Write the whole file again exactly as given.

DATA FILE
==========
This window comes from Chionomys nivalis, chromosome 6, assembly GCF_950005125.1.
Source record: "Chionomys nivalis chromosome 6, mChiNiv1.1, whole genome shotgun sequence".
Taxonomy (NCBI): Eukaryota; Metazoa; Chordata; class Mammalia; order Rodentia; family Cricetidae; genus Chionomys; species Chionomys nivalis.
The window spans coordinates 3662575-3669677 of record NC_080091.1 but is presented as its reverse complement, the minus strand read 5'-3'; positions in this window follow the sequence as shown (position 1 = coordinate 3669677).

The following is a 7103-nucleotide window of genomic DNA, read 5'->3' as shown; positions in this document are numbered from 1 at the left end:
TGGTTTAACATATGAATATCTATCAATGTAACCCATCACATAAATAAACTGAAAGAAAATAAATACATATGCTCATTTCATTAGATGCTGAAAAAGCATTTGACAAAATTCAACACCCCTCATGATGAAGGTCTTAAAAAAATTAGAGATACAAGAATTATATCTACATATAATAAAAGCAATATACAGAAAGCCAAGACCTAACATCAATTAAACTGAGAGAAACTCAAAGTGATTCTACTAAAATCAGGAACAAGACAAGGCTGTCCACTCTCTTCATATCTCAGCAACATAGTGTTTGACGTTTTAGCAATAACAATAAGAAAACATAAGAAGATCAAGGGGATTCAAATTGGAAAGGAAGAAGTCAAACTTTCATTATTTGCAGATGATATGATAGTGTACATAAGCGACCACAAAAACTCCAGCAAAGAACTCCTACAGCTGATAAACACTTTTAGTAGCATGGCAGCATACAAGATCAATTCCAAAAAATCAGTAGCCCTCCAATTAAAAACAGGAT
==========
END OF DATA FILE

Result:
This window comes from Chionomys nivalis, chromosome 6, assembly GCF_950005125.1.
Source record: "Chionomys nivalis chromosome 6, mChiNiv1.1, whole genome shotgun sequence".
Taxonomy (NCBI): Eukaryota; Metazoa; Chordata; class Mammalia; order Rodentia; family Cricetidae; genus Chionomys; species Chionomys nivalis.
The window spans coordinates 3662575-3669677 of record NC_080091.1 but is presented as its reverse complement, the minus strand read 5'-3'; positions in this window follow the sequence as shown (position 1 = coordinate 3669677).

The following is a 7103-nucleotide window of genomic DNA, read 5'->3' as shown; positions in this document are numbered from 1 at the left end:
TGGTTTAACATATGAATATCTATCAATGTAACCCATCACATAAATAAACTGAAAGAAAATAAATACATATGCTCATTTCATTAGATGCTGAAAAAGCATTTGACAAAATTCAACACCCCTCATGATGAAGGTCTTAAAAAAATTAGAGATACAAGAATTATATCTACATATAATAAAAGCAATATACAGAAAGCCAAGACCTAACATCAATTAAACTGAGAGAAACTCAAAGTGATTCTACTAAAATCAGGAACAAGACAAGGCTGTCCACTCTCTTCATATCTCAGCAACATAGTGTTTGACGTTTTAGCAATAACAATAAGAAAACATAAGAAGATCAAGGGGATTCAAATTGGAAAGGAAGAAGTCAAACTTTCATTATTTGCAGATGATATGATAGTGTACATAAGCGACCACAAAAACTCCAGCAAAGAACTCCTACAGCTGATAAACACTTTTAGTAGCATGGCAGCATACAAGATCAATTCCAAAAAATCAGTAGCCCTCCAATTAAAAACAGGAT